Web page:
On the audio side of things, Pinker electrifies the home with heavy electric pounding music and pulsating action thanks to a highly enjoyable DTS-HD MA stereo soundtrack. Of course, as is customary to most Scream Factory releases, the distributor also offers a 5.1 surround option, but frankly, it's not very good. In fact, it's a terrible way of watching the movie because it feels cheaply done and stretched, forced to spread into the other channels, sounding much too loud and making every discrete effect easy to localize if not downright distracting. It also ruins dynamic range, creating a soundstage that feels like a thin even line across the screen with hardly any movement between various frequencies, lacking any sense of breadth and sounding offensively flat from beginning to end.
The better and preferred method of watching the movie is obviously in lossless stereo, which is more faithful to the original design and how it was originally presented in theaters. It comes with a broad spatial presence that feels natural and welcoming while off-screen background activity, such as birds chirping in the distance, the chatter of crowds and the sounds of a busy little town, is discrete and convincing. The mid-range is clean and appreciably dynamic, delivering a wide range of noises with distinct clarity and detailed without a hint of distortion. The heavy metal soundtrack clearly benefits the most as we plainly make out every guitar riff and the quick changes between each refrain. We can also feel every drum beat thanks to a hearty low-end that also provides the electrifying action with some appreciable weight. Amid the horror mayhem, vocals remain clear and precise throughout so that we can hear every corny line and hilariously deranged insult Pinker spews out.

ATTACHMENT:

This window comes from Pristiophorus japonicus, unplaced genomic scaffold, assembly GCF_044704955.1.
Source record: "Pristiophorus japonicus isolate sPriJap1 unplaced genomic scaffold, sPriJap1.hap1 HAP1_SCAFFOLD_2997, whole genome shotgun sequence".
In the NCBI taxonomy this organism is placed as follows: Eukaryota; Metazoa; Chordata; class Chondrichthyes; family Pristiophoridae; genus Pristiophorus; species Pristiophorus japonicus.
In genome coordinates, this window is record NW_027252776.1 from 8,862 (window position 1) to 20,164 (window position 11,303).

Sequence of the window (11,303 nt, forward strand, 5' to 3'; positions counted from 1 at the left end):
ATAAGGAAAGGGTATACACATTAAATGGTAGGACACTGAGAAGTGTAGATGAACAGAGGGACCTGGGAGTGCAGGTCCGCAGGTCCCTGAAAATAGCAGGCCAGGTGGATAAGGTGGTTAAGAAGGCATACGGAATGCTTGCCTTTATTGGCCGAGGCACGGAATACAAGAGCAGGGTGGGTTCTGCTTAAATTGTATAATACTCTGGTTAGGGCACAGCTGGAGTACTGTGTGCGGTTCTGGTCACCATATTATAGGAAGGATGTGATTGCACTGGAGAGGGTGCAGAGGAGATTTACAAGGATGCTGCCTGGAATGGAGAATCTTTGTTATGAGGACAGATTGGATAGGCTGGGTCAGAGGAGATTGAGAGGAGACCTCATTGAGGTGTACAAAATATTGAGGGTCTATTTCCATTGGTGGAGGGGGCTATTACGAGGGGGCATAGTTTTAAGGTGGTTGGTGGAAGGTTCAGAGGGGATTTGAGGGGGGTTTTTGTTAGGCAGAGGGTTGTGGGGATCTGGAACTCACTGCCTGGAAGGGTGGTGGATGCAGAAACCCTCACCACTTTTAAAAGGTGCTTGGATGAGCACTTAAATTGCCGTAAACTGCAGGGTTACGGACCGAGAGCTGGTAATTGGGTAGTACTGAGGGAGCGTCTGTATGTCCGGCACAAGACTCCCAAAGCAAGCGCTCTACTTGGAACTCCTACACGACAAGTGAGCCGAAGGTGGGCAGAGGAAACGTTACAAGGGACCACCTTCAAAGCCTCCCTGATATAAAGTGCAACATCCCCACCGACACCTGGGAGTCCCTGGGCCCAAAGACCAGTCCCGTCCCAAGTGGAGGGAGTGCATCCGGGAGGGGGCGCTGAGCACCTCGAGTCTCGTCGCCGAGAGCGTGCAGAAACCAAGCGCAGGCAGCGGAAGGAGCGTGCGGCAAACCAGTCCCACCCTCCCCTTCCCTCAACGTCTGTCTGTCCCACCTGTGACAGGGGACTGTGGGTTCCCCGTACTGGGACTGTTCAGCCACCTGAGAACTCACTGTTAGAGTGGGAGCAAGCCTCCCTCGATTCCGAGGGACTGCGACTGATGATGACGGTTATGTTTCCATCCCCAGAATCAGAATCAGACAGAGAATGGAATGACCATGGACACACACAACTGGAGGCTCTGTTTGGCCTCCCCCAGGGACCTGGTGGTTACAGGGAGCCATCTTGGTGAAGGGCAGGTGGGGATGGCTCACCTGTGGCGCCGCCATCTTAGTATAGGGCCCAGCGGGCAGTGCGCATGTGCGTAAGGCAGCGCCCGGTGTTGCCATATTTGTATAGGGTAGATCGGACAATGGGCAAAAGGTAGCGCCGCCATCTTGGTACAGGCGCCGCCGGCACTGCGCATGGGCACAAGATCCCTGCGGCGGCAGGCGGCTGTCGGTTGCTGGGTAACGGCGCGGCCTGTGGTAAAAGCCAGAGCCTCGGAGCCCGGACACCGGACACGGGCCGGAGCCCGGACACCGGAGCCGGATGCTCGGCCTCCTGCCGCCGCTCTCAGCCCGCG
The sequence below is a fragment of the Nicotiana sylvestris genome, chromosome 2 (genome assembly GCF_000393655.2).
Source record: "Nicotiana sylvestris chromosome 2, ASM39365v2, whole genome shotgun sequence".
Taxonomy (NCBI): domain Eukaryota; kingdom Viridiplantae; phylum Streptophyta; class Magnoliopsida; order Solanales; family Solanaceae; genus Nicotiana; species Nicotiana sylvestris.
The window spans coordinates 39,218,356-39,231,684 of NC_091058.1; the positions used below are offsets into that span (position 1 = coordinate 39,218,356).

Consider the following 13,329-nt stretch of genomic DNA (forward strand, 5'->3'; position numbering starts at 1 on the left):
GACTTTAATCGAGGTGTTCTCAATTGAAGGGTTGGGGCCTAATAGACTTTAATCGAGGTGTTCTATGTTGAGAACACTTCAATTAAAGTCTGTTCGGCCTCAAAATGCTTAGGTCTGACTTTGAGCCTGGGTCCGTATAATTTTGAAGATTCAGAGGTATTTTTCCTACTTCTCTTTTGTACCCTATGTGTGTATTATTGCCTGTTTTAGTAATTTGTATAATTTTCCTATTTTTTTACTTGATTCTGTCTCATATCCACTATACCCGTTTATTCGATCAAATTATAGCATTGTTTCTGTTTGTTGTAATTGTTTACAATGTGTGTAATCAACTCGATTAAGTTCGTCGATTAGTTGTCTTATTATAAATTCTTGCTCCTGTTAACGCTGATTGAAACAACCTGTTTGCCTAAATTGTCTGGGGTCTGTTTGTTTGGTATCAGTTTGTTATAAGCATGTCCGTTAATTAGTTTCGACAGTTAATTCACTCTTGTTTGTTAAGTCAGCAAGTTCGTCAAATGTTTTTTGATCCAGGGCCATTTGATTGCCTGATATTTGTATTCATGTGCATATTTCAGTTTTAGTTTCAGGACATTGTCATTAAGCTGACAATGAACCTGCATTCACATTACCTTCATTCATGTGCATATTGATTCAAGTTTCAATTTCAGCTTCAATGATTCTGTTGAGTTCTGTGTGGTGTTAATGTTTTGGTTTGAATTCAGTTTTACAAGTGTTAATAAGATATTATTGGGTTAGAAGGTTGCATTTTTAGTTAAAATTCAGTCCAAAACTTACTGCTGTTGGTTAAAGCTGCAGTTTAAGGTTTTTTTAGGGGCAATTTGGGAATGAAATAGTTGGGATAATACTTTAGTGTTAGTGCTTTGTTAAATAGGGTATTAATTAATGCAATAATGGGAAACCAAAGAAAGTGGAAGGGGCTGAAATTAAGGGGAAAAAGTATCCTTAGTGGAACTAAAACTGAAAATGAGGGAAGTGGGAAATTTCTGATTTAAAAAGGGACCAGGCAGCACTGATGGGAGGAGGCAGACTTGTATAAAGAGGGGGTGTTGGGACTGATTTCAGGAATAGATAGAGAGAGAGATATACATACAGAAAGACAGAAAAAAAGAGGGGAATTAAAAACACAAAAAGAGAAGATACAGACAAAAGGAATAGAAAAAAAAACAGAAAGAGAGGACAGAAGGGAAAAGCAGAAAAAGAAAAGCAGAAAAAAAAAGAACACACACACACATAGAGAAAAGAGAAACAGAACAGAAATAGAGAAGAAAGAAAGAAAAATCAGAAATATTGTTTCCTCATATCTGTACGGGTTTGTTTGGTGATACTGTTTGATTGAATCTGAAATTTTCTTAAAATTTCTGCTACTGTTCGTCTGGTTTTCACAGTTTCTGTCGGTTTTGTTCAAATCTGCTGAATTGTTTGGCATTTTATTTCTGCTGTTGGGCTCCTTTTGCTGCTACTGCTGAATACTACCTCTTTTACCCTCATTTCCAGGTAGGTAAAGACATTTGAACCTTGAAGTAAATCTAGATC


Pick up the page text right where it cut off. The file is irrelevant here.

Seeped in childhood memories from opening night, 'Shocker' is a notoriously bad horror feature, but it remains a cult favorite from director Wes Craven more for the story's absurd silliness and concept. It continues to entertain with its wild special effects and weirdly demented sense of humor. The Blu-ray from Scream Factory arrives with an excellent picture quality and a rocking audio presentation — but only in the case of the stereo track, not the lame 5.1 surround option. With a strong assortment of supplements, Craven fans will love to have this in their cult collection.
Portions of this review also appear in our coverage of Dunkirk on Blu-ray. This post features unique Vital Disc Stats, Video, and Final Thoughts sections.